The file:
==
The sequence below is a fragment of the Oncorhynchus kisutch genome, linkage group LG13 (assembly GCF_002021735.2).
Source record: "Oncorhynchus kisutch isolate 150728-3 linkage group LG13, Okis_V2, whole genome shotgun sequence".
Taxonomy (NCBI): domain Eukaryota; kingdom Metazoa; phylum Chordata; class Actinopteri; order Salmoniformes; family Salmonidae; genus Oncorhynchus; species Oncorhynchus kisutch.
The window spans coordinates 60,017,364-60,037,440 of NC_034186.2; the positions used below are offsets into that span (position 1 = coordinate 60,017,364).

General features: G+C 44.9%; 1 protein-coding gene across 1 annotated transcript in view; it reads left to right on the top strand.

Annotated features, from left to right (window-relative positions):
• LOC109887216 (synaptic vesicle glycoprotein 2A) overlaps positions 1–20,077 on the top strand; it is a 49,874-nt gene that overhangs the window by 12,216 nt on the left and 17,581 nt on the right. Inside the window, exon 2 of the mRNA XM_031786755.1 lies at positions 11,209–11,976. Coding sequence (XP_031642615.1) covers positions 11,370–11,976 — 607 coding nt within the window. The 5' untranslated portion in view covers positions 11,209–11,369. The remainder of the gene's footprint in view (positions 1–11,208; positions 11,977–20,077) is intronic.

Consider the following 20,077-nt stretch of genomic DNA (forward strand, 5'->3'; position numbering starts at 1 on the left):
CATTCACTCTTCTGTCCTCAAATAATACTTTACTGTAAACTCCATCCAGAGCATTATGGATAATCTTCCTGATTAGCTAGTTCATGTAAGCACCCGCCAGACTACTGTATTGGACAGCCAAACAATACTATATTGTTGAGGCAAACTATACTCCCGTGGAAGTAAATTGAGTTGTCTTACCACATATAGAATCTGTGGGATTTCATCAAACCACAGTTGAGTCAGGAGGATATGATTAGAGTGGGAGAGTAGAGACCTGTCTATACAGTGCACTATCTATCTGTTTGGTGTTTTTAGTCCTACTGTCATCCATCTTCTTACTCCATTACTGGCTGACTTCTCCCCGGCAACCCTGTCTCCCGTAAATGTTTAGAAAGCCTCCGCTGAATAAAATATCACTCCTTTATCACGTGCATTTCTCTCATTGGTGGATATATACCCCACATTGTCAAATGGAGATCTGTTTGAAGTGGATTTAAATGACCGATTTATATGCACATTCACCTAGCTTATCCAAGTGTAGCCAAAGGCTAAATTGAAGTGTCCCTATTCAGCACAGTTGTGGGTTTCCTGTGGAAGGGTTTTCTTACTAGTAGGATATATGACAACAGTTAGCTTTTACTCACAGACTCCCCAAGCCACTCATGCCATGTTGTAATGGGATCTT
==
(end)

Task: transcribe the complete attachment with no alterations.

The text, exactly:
The sequence below is a fragment of the Oncorhynchus kisutch genome, linkage group LG13 (assembly GCF_002021735.2).
Source record: "Oncorhynchus kisutch isolate 150728-3 linkage group LG13, Okis_V2, whole genome shotgun sequence".
Taxonomy (NCBI): domain Eukaryota; kingdom Metazoa; phylum Chordata; class Actinopteri; order Salmoniformes; family Salmonidae; genus Oncorhynchus; species Oncorhynchus kisutch.
The window spans coordinates 60,017,364-60,037,440 of NC_034186.2; the positions used below are offsets into that span (position 1 = coordinate 60,017,364).

General features: G+C 44.9%; 1 protein-coding gene across 1 annotated transcript in view; it reads left to right on the top strand.

Annotated features, from left to right (window-relative positions):
• LOC109887216 (synaptic vesicle glycoprotein 2A) overlaps positions 1–20,077 on the top strand; it is a 49,874-nt gene that overhangs the window by 12,216 nt on the left and 17,581 nt on the right. Inside the window, exon 2 of the mRNA XM_031786755.1 lies at positions 11,209–11,976. Coding sequence (XP_031642615.1) covers positions 11,370–11,976 — 607 coding nt within the window. The 5' untranslated portion in view covers positions 11,209–11,369. The remainder of the gene's footprint in view (positions 1–11,208; positions 11,977–20,077) is intronic.

Consider the following 20,077-nt stretch of genomic DNA (forward strand, 5'->3'; position numbering starts at 1 on the left):
CATTCACTCTTCTGTCCTCAAATAATACTTTACTGTAAACTCCATCCAGAGCATTATGGATAATCTTCCTGATTAGCTAGTTCATGTAAGCACCCGCCAGACTACTGTATTGGACAGCCAAACAATACTATATTGTTGAGGCAAACTATACTCCCGTGGAAGTAAATTGAGTTGTCTTACCACATATAGAATCTGTGGGATTTCATCAAACCACAGTTGAGTCAGGAGGATATGATTAGAGTGGGAGAGTAGAGACCTGTCTATACAGTGCACTATCTATCTGTTTGGTGTTTTTAGTCCTACTGTCATCCATCTTCTTACTCCATTACTGGCTGACTTCTCCCCGGCAACCCTGTCTCCCGTAAATGTTTAGAAAGCCTCCGCTGAATAAAATATCACTCCTTTATCACGTGCATTTCTCTCATTGGTGGATATATACCCCACATTGTCAAATGGAGATCTGTTTGAAGTGGATTTAAATGACCGATTTATATGCACATTCACCTAGCTTATCCAAGTGTAGCCAAAGGCTAAATTGAAGTGTCCCTATTCAGCACAGTTGTGGGTTTCCTGTGGAAGGGTTTTCTTACTAGTAGGATATATGACAACAGTTAGCTTTTACTCACAGACTCCCCAAGCCACTCATGCCATGTTGTAATGGGATCTT